5. Mikey says:

    @James Joyner: The FBI didn’t do anything wrong here. Obviously Williams’ prior clients aren’t going to come out and say anything, so how else are they going to find out if he’s actually breaking the law? The indictment is pretty specific as to what the UC agents told Williams that he was willing to help them cover up. They didn’t push him into doing anything–he could have bailed at any time, but he went forward in assisting them to conceal things like getting oral sex from a 14-year-old girl.

    Regardless of one’s opinion of the accuracy of polygraph testing, at this point it’s still part of the hiring and security clearance processes, and I don’t think it’s particularly good to have someone training people under consideration for high security clearances to cover up stuff like serious felonies or maybe affiliation with a foreign government or terrorist organization.

  6. CSK says:

    I think polygraph results are admissable in court IF the defendant (the subject of the polygraph test) agrees to testify. That seems to be true in Massachusetts, anyway.

  7. george says:

    Training people how to beat a very iffy procedure should actually be considered a public service rather than a crime.

    Put it this way – any system that can be beat by this kind of training is worthless to begin with; he’s doing them a favor by pointing that out.

  8. Eric Florack says:

    here’s the issue…..does his action in training people to thwart lie detectors, threatening the government? Specifically governmental power? Follow your nose.

  9. Mikey says:

    @george: You’re assuming his “training” had effectiveness beyond fattening his bank account.

  10. Pinky says:

    @Doug Mataconis: Yes. This is like claiming that a getaway driver was charged with carpooling.

  11. george says:

    @Mikey:

    You’re assuming his “training” had effectiveness beyond fattening his bank account.

    Fair enough, though if his training wasn’t effective then they shouldn’t be going after him in the first place. In fact, they probably should be encouraging him – it can only help them if wanna-be cheaters have a false sense of confidence.

  12. george says:

    @Eric Florack:

    here’s the issue…..does his action in training people to thwart lie detectors, threatening the government? Specifically governmental power? Follow your nose.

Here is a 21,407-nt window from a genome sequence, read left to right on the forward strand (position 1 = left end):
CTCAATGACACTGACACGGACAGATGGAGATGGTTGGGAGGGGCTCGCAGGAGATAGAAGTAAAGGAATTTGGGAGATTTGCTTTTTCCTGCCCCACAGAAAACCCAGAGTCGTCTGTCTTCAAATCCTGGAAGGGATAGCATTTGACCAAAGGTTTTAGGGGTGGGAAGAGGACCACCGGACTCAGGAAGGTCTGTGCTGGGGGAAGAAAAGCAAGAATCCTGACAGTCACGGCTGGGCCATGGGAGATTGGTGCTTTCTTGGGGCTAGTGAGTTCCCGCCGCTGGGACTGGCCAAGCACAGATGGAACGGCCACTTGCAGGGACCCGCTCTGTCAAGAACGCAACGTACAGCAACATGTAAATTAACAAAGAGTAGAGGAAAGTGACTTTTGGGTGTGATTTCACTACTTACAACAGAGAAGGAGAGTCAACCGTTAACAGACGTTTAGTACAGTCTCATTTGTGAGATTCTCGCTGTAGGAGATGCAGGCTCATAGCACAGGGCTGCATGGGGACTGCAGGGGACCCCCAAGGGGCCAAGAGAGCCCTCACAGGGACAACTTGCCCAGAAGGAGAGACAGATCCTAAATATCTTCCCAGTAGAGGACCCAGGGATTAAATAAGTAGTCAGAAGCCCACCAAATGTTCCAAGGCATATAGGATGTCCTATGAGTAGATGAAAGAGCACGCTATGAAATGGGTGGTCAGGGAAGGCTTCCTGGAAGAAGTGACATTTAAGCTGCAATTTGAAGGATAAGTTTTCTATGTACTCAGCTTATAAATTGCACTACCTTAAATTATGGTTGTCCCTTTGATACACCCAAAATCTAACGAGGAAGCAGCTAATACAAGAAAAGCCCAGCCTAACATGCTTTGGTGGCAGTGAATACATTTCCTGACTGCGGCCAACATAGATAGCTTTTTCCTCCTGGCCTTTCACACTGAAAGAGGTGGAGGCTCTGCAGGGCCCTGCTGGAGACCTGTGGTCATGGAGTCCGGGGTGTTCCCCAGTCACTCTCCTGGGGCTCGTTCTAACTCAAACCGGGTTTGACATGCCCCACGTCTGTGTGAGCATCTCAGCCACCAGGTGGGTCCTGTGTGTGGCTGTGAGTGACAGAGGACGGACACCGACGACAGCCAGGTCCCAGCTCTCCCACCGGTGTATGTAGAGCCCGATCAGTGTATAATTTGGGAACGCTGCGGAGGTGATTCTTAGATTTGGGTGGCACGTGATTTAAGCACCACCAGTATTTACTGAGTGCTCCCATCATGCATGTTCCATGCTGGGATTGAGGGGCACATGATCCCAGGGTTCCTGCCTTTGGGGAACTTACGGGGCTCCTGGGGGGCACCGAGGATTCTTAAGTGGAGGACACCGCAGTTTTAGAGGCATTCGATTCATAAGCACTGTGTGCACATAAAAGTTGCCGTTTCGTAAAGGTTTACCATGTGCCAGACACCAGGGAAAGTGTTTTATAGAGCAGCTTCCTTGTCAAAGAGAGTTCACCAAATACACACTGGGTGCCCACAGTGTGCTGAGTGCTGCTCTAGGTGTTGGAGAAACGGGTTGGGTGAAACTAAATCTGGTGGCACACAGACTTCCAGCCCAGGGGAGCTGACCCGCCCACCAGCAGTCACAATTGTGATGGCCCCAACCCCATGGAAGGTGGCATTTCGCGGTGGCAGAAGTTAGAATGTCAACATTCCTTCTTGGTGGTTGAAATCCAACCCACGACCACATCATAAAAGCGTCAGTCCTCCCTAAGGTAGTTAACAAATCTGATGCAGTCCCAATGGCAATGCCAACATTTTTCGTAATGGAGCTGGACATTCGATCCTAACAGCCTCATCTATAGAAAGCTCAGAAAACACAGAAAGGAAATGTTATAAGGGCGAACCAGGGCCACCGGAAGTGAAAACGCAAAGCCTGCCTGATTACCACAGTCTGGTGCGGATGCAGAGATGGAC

In this case its hard to say, simply because the polygraph is normally so unreliable that his actions are probably just adding a bit more noise to an already extremely noisy signal. Not sure if it actually makes any difference to the gov’t at all – though maybe some folks in the department get a kickback from the folks running the tests.

  13. Mikey says:

    @george:

    Fair enough, though if his training wasn’t effective then they shouldn’t be going after him in the first place.

    Of course they should. That a person’s attempts in conspiring to defraud the government may be ineffective doesn’t mean they are not criminal.

  14. george says:

    @Mikey:

    Of course they should. That a person’s attempts in conspiring to defraud the government may be ineffective doesn’t mean they are not criminal.

    Even when the fraud involves pointing out that a process the gov’t is using is so flawed that its basically fraud itself?

    I’d be much more worried about the gov’t using pseudo-science as part of its procedure (what’s next, using astrology?) than about someone giving classes on how to neutralize said pseudo-science.

  15. Mikey says:

    @george:

    Even when the fraud involves pointing out that a process the gov’t is using is so flawed that its basically fraud itself?

    Except that’s not why he was prosecuted. He was prosecuted for conspiring with job applicants to lie on their applications and hide criminal actions they admitted to Williams they had done, like assisting with smuggling narcotics and sexual acts with an underaged girl.

    He can run his website all he wants, asserting the flaws of polygraph testing, that’s no problem. It’s when he is actually working with people to help them perpetrate fraud and conceal criminal acts that he breaks the law.